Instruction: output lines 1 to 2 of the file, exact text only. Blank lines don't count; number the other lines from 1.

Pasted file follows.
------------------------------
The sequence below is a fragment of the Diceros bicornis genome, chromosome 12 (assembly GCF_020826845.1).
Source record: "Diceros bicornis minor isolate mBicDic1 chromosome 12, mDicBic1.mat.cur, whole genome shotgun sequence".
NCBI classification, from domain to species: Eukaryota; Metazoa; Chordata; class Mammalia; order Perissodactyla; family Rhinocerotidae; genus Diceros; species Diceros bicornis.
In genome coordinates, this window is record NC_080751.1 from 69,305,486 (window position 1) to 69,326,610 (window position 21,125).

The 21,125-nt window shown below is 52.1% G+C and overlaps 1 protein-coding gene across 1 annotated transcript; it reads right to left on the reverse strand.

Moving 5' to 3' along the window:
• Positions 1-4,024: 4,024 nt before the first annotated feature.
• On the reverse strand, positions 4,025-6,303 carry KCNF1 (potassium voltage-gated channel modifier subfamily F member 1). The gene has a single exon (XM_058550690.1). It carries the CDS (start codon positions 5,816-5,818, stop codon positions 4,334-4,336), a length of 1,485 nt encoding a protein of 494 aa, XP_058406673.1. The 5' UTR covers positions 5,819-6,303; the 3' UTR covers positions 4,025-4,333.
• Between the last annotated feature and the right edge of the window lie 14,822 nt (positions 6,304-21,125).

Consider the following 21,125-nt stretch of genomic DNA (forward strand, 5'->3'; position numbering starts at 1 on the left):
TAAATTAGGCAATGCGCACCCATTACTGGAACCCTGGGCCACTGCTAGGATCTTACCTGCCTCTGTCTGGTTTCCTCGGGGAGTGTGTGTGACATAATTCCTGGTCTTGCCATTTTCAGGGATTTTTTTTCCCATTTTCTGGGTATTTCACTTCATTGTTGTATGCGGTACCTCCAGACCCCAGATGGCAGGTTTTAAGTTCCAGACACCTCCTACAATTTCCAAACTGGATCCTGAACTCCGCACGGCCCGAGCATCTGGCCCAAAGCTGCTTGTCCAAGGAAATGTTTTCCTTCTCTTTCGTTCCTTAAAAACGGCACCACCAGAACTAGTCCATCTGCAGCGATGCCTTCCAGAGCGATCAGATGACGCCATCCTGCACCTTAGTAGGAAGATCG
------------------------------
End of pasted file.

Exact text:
The sequence below is a fragment of the Diceros bicornis genome, chromosome 12 (assembly GCF_020826845.1).
Source record: "Diceros bicornis minor isolate mBicDic1 chromosome 12, mDicBic1.mat.cur, whole genome shotgun sequence".